Hong Kong police demand better protection ahead of more protests
BRUSSELS: British Foreign Secretary Jeremy Hunt said on Monday that there was still time to save the Iran nuclear deal and that despite the United States being Britain’s closest ally it disagreed on how to handle the Iran crisis.“Iran is still a good year away from developing a nuclear bomb. There is still some closing,…
BRUSSELS: British Foreign Secretary Jeremy Hunt said on Monday that there was still time to save the Iran nuclear deal and that despite the United States being Britain’s closest ally it disagreed on how to handle the Iran crisis.“Iran is still a good year away from developing a nuclear bomb. There is still some closing, but small window to keep the deal alive,” Hunt told reporters on arrival for a foreign ministers’ meeting in Brussels.The Brussels meeting will seek to flesh out how to convince Iran and the United States to reduce tensions and initiate a dialogue amid fears that the 2015 deal is close to collapse.US-Iranian tensions have worsened since US President Donald Trump decided last year to abandon the nuclear deal under which Iran agreed to curtail its atomic program in return for relief from economic sanctions crippling its economy.In reaction to the re-imposition of tough US sanctions, which have notably targeted Iran’s main oil revenue stream, Tehran has scaled back on some of its nuclear commitments under the deal, leading the European parties to the pact, France, Britain and Germany, to warn it about not fully complying with the terms.The three powers, who are party to the deal alongside Russia and China, have sought to defuse the tensions, which culminated in a plan for US air strikes on Iran last month that Trump called off at the last minute.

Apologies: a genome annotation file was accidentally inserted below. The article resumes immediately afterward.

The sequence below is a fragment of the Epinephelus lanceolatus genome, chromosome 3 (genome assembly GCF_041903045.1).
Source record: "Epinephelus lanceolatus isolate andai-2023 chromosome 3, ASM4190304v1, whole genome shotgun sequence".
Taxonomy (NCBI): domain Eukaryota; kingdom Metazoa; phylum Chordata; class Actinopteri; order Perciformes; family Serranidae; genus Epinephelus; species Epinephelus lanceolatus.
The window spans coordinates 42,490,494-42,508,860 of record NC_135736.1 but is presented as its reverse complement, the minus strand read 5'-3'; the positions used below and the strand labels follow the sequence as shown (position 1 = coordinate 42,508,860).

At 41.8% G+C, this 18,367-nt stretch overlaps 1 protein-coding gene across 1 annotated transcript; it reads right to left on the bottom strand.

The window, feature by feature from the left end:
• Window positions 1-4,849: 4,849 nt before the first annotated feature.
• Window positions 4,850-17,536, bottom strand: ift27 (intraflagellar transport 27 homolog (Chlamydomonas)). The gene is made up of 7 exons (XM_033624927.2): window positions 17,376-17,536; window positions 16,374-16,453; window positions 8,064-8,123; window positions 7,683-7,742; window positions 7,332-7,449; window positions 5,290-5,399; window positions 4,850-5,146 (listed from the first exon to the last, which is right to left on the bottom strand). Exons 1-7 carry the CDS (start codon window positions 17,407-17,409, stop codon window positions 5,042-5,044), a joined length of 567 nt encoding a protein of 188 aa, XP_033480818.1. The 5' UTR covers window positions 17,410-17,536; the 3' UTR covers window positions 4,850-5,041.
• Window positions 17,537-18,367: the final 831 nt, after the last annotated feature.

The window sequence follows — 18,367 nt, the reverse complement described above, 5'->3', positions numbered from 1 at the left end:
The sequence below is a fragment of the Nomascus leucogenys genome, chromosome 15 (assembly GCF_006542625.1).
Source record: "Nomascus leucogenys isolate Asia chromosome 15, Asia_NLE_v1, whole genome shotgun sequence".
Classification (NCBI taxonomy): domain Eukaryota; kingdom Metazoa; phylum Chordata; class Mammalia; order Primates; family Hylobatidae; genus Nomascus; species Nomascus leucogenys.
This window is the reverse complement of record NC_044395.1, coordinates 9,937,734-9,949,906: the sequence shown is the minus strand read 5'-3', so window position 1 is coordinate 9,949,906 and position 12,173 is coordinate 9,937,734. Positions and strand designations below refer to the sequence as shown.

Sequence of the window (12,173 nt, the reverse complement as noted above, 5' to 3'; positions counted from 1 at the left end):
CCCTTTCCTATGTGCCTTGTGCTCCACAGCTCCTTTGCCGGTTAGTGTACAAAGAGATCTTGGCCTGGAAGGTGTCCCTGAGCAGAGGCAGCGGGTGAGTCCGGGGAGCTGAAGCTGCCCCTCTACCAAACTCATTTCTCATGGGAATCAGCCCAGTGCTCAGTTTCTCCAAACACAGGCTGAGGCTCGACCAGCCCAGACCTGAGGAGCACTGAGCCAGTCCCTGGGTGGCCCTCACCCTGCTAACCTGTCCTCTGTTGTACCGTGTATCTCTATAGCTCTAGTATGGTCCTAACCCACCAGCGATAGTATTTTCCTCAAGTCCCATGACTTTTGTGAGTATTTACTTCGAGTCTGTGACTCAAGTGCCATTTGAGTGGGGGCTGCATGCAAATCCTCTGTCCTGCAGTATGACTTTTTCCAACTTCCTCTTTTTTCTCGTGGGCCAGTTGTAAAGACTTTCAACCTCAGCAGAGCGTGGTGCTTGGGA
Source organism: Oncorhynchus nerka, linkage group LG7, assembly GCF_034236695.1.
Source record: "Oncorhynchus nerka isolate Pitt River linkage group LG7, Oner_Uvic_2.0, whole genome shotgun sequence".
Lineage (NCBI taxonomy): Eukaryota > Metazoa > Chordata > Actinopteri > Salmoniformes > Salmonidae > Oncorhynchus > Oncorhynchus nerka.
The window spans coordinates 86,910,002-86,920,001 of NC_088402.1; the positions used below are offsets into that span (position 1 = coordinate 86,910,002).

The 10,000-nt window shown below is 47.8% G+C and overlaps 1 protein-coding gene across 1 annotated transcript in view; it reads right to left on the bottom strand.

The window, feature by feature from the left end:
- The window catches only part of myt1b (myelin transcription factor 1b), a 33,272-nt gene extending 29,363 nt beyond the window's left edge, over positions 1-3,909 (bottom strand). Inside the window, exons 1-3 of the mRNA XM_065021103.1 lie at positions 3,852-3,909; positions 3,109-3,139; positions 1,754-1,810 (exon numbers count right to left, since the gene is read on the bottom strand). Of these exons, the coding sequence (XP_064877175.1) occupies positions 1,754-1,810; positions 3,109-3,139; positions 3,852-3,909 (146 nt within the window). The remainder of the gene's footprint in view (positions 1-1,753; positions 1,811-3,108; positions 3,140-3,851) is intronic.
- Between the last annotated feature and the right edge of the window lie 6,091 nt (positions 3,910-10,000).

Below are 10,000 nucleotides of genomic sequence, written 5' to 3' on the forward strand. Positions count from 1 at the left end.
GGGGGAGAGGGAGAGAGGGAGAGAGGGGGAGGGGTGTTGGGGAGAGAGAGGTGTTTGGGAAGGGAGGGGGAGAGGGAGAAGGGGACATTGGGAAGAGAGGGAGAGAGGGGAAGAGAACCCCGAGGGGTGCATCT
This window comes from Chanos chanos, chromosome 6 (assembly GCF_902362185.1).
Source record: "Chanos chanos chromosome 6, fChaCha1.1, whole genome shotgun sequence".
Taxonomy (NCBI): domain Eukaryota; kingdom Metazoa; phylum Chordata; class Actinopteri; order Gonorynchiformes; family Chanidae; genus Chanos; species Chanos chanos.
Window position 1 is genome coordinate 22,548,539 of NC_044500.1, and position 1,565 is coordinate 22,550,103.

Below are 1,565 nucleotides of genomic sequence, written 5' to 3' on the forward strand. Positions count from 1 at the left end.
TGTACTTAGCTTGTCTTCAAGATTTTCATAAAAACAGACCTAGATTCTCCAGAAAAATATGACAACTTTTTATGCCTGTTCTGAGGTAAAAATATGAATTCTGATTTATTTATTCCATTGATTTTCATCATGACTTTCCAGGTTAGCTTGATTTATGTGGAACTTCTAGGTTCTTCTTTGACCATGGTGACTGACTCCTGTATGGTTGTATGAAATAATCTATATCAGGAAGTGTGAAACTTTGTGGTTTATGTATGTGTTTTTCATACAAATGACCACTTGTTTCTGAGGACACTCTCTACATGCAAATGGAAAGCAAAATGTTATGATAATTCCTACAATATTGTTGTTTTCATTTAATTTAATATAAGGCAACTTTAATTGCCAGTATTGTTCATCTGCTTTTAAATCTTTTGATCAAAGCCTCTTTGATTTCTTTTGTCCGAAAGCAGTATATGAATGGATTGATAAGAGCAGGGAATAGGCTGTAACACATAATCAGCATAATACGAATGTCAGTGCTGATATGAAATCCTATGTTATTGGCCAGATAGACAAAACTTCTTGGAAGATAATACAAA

Police fire tear gas to disperse protesters from Champs Elysees after Bastille Day parade
Police fire tear gas to disperse protesters from Champs Elysees after Bastille Day parade PARIS: French police fired tear gas to disperse protesters from the Champs Elysees avenue on Sunday, a few hours after President Emmanuel Macron had presided over the Bastille Day military parade alongside other European leaders.The boulevard in central Paris was reopened…
Police fire tear gas to disperse protesters from Champs Elysees after Bastille Day parade
PARIS: French police fired tear gas to disperse protesters from the Champs Elysees avenue on Sunday, a few hours after President Emmanuel Macron had presided over the Bastille Day military parade alongside other European leaders.The boulevard in central Paris was reopened to traffic as soon as the parade finished but a few hundred protesters from the grassroots ‘yellow vests’ movement tried to occupy it.France’s BFM television showed images of police firing tear gas to disperse the protesters, some hooded, who tried to block the road with metal barricades, dustbins and other debris.Several loud bangs could be heard. Protesters hurled objects at the police, booed and set a bin on fire.Earlier, a French police source and a court source said some 152 ‘yellow vest’ protesters and their leaders had been detained near the Champs Elysees as they tried to stage a protest.